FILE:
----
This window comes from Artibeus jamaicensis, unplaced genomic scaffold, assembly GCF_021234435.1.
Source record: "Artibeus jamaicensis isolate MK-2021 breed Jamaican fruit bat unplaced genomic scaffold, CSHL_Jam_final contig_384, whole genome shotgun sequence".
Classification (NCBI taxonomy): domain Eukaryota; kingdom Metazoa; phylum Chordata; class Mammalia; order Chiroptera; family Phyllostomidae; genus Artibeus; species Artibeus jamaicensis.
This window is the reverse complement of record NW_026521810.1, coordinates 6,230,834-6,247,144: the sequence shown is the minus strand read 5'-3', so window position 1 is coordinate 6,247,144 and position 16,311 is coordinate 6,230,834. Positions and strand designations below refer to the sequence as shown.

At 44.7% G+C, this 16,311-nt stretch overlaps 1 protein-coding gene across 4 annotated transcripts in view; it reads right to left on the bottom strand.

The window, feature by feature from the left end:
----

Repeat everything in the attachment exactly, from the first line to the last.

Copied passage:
This window comes from Artibeus jamaicensis, unplaced genomic scaffold, assembly GCF_021234435.1.
Source record: "Artibeus jamaicensis isolate MK-2021 breed Jamaican fruit bat unplaced genomic scaffold, CSHL_Jam_final contig_384, whole genome shotgun sequence".
Classification (NCBI taxonomy): domain Eukaryota; kingdom Metazoa; phylum Chordata; class Mammalia; order Chiroptera; family Phyllostomidae; genus Artibeus; species Artibeus jamaicensis.
This window is the reverse complement of record NW_026521810.1, coordinates 6,230,834-6,247,144: the sequence shown is the minus strand read 5'-3', so window position 1 is coordinate 6,247,144 and position 16,311 is coordinate 6,230,834. Positions and strand designations below refer to the sequence as shown.

At 44.7% G+C, this 16,311-nt stretch overlaps 1 protein-coding gene across 4 annotated transcripts in view; it reads right to left on the bottom strand.

The window, feature by feature from the left end: